Niramay is a home for women employed in sex work in Shevgaon, a town in the Ahmednagar district of Maharashtra. The idea behind Niramay was to begin a conversation around the health and safety of thousands of women and children living in hundreds of red light areas across the country. It is imperative that their built environment be closely examined and improved and we begin to look at the women not just as sex workers but as human beings who deserve a clean, safe, and hygienic place to live and work.
The brothel area used to be on the edge of Shevgaon, then a small town. Over time, as the town grew, the neighbourhood where sex workers operate has become an integral part of the urban area. Most of the workers here migrate seasonally from Rajasthan, Uttar Pradesh, West Bengal and other parts of Maharashtra. During our first meeting with them they were incredibly warm and welcoming, yet cautious. They would hesitate to show us their places of work for the rooms were physically in shambles, poorly ventilated and very little regard to health and hygiene practices. The idea that they deserve a clean and healthy place of work was an alien one. We set out to simplify this idea by asking them a set of questions related to the physical space they operate in, and this proved effective.
Before we got to the drawing board, we wanted the women to envision what a safe space for a sex-worker could look like. We decided to organise a design workshop but soon hit a roadblock; the women didn’t feel comfortable with the tools of a design exercise – markers, paper, blocks – as most of them hadn’t held a pen in their lives. Their hesitation to engage with these materials became a challenge for us.
However, they had all at some point made a rangoli, an artwork made on the floor during special occasions and festivals using coloured rice or sand. This led to the idea of using chalk, water and thread to imagine the designs with the women. Interestingly, what emerged was not just the access to water and sanitation facilities that they had asked for in the initial survey, but art and plants were introduced into the design as well.
The upper floor of Niramay Place was designed as a gathering area to give the women a space to be themselves and come together without the fear of authorities or the anticipation of customers. After various discussions with the women on how they would want to use the space, many expressed their concerns over low literacy rates and their wish to educate themselves.
A few weeks after Niramay Place was inaugurated, literacy classes were started. There was a lot of hesitation among people to come to a red light area to teach these women. However, Lata, a local teacher, came forward to run classes twice a week. For the first few weeks, very few women came to attend the classes but the numbers grew slowly and steadily until almost 15 women gathered to study with Lata.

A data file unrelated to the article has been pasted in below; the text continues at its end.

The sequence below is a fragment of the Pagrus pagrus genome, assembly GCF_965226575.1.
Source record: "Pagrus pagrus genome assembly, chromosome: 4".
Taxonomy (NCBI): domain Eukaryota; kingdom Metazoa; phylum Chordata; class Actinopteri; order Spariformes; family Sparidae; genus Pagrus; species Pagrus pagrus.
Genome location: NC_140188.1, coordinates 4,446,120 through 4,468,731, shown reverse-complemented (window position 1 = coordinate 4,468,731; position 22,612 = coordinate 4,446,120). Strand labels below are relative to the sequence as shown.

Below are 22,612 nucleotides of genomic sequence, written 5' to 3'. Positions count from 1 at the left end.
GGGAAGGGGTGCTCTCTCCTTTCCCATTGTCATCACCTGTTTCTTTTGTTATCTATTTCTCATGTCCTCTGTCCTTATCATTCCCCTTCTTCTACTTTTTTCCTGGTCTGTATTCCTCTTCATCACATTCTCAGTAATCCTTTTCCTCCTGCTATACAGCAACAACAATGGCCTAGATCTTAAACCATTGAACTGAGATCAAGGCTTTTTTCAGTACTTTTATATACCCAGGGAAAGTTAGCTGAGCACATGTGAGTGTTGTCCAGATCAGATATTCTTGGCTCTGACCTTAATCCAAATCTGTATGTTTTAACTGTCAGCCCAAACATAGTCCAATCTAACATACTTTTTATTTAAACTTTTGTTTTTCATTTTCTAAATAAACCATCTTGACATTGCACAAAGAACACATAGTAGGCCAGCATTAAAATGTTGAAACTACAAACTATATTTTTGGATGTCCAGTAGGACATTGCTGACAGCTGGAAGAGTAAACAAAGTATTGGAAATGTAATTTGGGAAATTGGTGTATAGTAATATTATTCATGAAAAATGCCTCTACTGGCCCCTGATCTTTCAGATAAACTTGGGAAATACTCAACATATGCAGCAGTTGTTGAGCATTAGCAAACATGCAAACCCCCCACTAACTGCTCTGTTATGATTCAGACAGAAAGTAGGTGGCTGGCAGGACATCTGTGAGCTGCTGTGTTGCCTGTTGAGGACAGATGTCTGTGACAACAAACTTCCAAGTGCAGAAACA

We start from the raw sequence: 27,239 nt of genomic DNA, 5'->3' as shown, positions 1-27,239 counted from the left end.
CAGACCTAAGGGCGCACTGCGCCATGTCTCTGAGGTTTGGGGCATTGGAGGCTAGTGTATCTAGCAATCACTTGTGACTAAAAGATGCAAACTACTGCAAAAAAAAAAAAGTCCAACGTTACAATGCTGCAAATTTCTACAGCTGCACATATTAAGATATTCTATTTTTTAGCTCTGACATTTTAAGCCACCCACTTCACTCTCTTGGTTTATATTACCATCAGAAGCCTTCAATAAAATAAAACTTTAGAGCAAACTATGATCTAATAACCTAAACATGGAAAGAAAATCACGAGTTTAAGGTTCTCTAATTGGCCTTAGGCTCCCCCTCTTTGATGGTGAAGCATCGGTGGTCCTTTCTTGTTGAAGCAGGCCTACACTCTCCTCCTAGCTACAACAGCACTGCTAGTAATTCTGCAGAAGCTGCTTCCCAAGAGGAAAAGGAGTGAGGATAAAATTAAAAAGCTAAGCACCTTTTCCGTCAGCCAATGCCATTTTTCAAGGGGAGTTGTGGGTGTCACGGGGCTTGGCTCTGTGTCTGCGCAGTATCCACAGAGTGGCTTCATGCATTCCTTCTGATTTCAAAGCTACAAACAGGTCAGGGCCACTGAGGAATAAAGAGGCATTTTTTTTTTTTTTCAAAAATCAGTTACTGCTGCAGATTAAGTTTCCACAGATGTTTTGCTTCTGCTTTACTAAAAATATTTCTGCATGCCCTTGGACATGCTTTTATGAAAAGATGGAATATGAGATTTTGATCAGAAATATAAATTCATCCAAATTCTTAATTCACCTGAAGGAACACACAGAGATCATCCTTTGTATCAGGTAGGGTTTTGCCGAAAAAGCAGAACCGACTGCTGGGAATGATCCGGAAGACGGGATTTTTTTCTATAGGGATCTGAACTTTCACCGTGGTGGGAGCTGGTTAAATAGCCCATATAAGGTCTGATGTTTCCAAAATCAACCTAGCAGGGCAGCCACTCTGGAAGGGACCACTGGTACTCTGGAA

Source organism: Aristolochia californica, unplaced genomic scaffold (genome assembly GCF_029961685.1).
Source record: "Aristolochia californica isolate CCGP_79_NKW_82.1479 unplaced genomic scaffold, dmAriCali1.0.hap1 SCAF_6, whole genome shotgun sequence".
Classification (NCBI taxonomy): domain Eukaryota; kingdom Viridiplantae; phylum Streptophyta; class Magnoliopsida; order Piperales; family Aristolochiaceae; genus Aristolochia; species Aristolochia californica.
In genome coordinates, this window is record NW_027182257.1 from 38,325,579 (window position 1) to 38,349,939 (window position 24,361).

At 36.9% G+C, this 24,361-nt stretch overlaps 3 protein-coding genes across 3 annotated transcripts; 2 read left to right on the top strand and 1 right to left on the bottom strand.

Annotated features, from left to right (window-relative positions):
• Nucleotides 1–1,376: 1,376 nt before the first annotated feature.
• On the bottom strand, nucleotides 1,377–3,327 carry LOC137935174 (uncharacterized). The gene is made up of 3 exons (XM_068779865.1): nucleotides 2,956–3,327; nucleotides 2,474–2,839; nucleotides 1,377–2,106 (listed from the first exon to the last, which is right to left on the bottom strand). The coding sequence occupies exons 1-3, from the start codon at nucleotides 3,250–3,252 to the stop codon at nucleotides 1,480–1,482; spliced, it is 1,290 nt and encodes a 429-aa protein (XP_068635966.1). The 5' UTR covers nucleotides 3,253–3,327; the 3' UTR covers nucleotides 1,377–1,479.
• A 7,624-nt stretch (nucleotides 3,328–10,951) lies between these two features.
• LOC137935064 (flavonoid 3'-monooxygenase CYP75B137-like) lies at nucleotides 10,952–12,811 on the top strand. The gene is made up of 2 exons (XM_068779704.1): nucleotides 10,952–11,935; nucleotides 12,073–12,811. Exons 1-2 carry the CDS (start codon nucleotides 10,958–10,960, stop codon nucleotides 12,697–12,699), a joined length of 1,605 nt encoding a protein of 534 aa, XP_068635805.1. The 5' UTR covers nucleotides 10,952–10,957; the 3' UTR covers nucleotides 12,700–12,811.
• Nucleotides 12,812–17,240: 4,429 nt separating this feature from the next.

Design and Build
The design development of Niramay began in November 2017 and construction in December 2017. Taking inputs from the participatory design process, the design incorporated specific features that the women had asked for, like a back entrance and a community space. Construction process included the use of material like glass bottles to allow natural light to filter into the community space. Within a span of 3 months the space was ready to be used.
The biggest impact of Niramay Place was seen in the measures taken by the women to keep their workplaces clean. While they were initially hesitant to let us into their workplaces, one of the women eagerly led us into her room a few months after Niramay was built. Though structurally in shambles, the space was very clean and hygienic. Other women too started taking us to their workplaces, and proudly showed every nook and corner that they had reorganised. They ensured there was enough water at all times and stocked up on soap, which was not the case before. They were finally seeing some value in paying attention to their work space and their personal health.
The community space on the first floor of Niramay Place doubled up as a classroom for adult literacy lessons. Due to constant raids by the police, however, more and more women are leaving the streets, and the COVID-19 pandemic has forced a lot more women to return to their native villages. The classes have been discontinued since 2020 due to the pandemic but we hope to support them in reviving the sessions once the situation improves, even if two women show up.
Niramay Place was initiated as a way to bring health, hygiene and dignity to the lives of the women in sex work. This space may or may not survive in its present form, but we hope that it inspires sex workers and the people working with them to take issues of the built environment seriously. In discussions around the need for improved living conditions for these women, the moral and legal debate of sex work often tends to take centre stage. As architects and designers, we believe that the right to a safe, healthy, and clean environment should extend to all. This core value has been at the heart of this project and has truly guided us in creating a space that brought respite to the sex workers, however fleeting these moments may be.